Mandarin Weekly #126
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When and where Intermediate Grammar
How can you indicate hoping vs. intention vs. action, and other nuanced differences in Chinese?
Going out to dinner Intermediate Vocabulary Video
You go out to a restaurant, and want to order. What do you say? Here’s a list of useful words and phrases:
Chinese movie titles All Vocabulary
Western movies are shown in China, but their names are often a bit different than you might expect. Here is a roundup of recent films being screened in China, and how the locals refer to them:
Codenames for learning Chinese All Learning
The game “Codenames” isn’t meant for learning Chinese, but it can easily be adapted to help you learn while also having fun:
You’re in good hands Beginner Vocabulary
The character 手 (shǒu) means “hand,” but it can be used for much more than just describing those things at the ends of our arms:
Meaningless characters? All Characters
Those of us learning Chinese are often interested in the origin story of characters, or of their meanings. But perahps they don’t really have meanings — and perhaps this doesn’t matter?
It’s viral Intermediate Characters Vocabulary
The character 传 (chuán) has to do with passing along or transferring something, whether it’s a tradition or a virus:
Woo hoo! Beginner Expressions Video
How can you express excitement in Chinese? Here are some useful phrases:
Dragon Boat festival Beginner Holidays
Dragon Boat festival took place a few weeks ago, but it’s not too late to learn about this holiday, including the special 粽子 (zòng zi) that everyone eats:
How to pray Beginner Culture
China has many temples, and if you go to visit one, you’re likely to encounter people praying. What are they saying and doing, and how can you participate (if you want)?
How are you feeling? Beginner Vocabulary
Not feeling well? That’s too bad — but maybe you can find a way to express that in Chinese:
Pros and cons — of Didi Intermediate Expressions Video
弟弟出行 () is the equivalent of Uber in China, allowing you to order a taxi to and from anywhere. What are the pros and cons of using it? Hear from local Chinese residents, as they demonstrate talking about pros and cons:
Travel superstitions All Travel Culture
Chinese culture is full of superstitions and traditions having to do with luck, spirits, and gods. Here are some of the most common things you’ll find Chinese people doing when they are away from home:
Chinese kitchens Intermediate Vocabulary
What’s in your kitchen? Probably some appliances, as well as a sink and stove. Here’s a vocabulary list that will let you describe your kitchen, including Chinese-style items that you might not have:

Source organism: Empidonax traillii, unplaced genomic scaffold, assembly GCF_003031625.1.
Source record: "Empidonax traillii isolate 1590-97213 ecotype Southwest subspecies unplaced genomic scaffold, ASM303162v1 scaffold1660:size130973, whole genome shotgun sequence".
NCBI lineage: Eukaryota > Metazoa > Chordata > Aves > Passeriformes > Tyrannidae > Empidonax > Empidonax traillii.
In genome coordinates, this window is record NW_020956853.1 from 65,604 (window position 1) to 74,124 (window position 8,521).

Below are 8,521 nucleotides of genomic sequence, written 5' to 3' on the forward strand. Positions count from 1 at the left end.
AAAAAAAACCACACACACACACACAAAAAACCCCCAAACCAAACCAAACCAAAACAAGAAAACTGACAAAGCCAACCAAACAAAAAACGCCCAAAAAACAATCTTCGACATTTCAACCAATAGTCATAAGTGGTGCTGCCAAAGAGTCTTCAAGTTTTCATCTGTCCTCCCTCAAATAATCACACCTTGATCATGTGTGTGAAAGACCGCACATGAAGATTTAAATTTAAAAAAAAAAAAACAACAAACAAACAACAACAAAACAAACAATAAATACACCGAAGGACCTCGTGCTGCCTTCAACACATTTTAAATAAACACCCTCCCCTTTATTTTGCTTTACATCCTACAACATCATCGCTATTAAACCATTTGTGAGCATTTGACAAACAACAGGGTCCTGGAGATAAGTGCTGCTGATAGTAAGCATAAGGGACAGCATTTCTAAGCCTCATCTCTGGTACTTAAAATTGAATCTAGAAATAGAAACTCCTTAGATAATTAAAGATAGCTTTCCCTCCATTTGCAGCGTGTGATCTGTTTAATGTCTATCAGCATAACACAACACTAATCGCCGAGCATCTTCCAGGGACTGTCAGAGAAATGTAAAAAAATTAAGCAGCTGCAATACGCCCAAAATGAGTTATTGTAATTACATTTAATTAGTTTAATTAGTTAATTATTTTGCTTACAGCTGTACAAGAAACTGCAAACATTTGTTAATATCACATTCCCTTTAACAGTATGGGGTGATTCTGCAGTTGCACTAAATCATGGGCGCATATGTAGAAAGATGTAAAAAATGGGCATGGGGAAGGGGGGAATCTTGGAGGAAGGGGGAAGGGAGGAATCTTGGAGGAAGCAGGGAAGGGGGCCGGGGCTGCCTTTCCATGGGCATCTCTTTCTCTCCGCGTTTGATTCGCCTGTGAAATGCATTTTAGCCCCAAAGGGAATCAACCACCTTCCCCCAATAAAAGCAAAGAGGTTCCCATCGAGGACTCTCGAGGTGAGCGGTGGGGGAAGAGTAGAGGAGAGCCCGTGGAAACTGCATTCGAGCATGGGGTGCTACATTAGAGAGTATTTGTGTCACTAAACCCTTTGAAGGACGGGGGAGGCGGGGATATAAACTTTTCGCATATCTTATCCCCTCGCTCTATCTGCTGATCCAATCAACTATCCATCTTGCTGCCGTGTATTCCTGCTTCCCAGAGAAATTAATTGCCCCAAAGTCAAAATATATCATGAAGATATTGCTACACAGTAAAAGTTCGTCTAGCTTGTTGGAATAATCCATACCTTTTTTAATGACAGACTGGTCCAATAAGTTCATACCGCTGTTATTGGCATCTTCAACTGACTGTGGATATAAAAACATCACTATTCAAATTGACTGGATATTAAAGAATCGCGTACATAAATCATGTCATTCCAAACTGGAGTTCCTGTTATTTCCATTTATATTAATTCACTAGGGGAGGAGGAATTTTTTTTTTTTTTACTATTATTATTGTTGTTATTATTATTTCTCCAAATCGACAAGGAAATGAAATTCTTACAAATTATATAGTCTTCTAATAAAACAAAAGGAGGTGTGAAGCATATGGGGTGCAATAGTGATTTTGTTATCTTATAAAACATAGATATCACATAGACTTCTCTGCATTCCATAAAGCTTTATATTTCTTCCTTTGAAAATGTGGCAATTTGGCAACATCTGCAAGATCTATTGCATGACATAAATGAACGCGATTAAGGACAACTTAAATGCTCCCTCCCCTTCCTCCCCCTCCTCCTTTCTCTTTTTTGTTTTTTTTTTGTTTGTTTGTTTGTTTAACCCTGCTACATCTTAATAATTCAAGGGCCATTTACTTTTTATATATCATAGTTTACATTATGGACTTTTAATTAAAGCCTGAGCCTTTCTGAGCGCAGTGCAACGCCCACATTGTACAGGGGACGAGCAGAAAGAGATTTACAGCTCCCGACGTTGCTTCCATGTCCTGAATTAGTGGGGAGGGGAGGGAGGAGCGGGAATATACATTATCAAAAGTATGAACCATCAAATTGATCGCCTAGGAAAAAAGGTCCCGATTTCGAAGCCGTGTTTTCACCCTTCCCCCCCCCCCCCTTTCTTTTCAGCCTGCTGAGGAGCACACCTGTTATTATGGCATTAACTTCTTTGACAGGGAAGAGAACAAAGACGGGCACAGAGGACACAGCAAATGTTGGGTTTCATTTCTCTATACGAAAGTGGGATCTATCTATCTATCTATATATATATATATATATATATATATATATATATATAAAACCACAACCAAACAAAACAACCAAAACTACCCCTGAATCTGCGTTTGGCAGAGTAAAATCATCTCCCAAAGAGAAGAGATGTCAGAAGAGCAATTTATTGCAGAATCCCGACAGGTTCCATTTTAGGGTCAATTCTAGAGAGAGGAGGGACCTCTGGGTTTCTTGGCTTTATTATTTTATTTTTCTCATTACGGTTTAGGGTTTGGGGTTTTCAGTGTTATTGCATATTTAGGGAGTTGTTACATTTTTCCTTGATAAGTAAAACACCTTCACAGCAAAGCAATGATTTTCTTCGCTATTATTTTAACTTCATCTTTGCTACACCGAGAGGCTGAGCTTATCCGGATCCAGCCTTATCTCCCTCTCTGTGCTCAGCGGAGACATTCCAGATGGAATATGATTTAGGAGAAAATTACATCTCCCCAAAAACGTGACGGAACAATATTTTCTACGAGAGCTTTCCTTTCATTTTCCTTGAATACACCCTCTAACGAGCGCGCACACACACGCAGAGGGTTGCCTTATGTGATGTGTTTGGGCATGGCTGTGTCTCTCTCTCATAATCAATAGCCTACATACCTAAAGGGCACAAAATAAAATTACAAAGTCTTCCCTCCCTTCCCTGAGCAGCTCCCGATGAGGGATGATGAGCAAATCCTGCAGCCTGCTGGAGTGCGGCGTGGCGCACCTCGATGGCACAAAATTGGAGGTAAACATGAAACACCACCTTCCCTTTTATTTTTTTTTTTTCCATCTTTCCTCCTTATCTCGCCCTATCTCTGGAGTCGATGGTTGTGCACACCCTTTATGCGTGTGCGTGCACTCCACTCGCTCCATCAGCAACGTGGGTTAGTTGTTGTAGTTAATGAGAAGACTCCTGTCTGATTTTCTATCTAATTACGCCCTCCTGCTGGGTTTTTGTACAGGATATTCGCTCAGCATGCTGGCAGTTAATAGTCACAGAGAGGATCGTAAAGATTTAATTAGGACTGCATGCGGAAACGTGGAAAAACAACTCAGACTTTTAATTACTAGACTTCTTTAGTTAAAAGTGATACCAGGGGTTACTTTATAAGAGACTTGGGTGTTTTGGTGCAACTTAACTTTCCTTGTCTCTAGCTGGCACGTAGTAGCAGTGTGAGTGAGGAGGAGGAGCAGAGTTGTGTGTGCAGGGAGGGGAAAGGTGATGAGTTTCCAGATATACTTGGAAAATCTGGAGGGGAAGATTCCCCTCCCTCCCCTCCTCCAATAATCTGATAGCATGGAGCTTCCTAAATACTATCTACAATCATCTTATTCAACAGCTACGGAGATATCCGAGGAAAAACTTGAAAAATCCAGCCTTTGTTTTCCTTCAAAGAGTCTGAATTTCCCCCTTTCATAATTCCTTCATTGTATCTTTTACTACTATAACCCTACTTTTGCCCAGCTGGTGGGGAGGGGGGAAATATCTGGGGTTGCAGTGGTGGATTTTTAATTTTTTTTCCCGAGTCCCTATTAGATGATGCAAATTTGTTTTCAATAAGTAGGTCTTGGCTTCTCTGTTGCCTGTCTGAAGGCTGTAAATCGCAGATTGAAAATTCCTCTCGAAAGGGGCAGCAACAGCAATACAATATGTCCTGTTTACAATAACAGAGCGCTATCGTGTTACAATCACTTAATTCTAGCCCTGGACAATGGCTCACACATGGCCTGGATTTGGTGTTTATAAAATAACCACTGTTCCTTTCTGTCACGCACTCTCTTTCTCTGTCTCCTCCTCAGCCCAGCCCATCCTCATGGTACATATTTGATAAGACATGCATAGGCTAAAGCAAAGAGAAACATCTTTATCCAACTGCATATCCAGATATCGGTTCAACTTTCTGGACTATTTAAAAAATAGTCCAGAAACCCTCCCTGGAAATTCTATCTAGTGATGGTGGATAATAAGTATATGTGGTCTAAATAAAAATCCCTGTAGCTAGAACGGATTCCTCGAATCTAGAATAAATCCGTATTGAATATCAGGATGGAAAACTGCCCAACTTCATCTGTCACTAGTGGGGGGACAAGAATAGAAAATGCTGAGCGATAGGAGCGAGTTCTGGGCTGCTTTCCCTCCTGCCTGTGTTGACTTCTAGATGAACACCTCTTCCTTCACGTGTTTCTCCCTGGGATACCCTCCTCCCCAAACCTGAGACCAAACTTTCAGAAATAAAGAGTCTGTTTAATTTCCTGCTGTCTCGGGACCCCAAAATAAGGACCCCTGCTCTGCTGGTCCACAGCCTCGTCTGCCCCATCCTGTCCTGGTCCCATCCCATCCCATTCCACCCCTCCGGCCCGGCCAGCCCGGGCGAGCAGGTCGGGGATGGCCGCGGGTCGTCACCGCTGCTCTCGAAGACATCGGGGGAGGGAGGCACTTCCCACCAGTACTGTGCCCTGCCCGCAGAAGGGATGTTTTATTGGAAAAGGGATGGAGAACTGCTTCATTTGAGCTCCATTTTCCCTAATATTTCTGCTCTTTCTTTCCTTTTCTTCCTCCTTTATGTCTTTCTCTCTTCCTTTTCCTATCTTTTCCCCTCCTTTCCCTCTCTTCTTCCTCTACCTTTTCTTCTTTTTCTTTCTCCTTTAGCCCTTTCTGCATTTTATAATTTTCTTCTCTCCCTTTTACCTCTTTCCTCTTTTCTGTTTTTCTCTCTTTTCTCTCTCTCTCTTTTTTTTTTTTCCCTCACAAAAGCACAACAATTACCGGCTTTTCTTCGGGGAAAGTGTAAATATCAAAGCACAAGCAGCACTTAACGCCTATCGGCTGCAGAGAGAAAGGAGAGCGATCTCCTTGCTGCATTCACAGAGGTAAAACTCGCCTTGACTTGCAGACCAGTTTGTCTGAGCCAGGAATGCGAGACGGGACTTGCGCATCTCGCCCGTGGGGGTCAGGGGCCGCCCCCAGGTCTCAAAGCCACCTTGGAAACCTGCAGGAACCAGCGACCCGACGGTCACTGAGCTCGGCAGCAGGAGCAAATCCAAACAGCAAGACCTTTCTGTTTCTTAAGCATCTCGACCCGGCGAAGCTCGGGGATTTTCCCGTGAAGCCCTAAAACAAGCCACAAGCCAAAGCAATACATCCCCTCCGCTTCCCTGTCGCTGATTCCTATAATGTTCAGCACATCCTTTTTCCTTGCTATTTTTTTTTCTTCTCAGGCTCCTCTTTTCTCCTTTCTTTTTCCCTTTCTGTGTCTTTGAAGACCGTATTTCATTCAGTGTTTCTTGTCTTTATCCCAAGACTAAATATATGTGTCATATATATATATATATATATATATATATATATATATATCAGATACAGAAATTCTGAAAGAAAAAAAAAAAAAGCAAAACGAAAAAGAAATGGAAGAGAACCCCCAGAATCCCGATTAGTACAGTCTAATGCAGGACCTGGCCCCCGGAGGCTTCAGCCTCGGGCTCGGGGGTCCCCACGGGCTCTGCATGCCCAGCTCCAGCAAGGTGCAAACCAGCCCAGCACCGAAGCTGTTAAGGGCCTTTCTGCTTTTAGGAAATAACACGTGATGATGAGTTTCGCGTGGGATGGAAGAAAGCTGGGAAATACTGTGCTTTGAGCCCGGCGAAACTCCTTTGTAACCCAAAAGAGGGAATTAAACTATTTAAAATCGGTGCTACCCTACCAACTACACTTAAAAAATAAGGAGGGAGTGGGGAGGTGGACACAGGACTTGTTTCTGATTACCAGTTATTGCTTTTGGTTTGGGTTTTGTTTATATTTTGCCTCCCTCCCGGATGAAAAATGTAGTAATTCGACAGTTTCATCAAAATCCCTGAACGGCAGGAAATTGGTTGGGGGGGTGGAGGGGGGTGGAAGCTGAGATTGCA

Listening comprehension Intermediate Listening
How well can you listen to a story, and then answer questions based on it? Here is a collection of many such stories and questions; you can listen (and watch) to check and improve your comprehension:
Useful idioms Intermediate Expressions
Here are some common and useful expressions you can use to spice up your Chinese conversations:
Payment in China All Culture
If you haven’t visited China lately, you’ve missed a revoluation in payment: Everyone is using their phones to pay for . . . well, just about everything. Here’s more on the subject, including useful vocabulary to discuss it:
Get an agent Advanced Story
Renting a house? Maybe an agent can help:
Shopping list Beginner Story
Going shopping? Here’s a story about someone prparing a list:
When 好 (hǎo) means “very” Beginner Grammar
One of the first words you probably learned in Chinese is 好. But it means more than just “good” — it can also mean “very”:
Voltage Advanced Pronunciation
压电 (gāo yā diàn) is “voltage” in Chinese. The Pinyin shows that 压 is first tone, but how strictly is that adhered to?
When the sun is out Intermediate Grammar
If you’re fasting during the Muslim month of Ramadan, then you don’t eat when the sun is out. How would you describe this in Chinese?
Walk this way Advanced Grammar
How should you use 由此 (yóu cǐ)?
No parking Intermediate Vocabulary
How do you say “no parking”? And how is that different from “no stopping”? The answer depends on where you are, and where you’re from:
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Originally published at Mandarin Weekly (每周中文).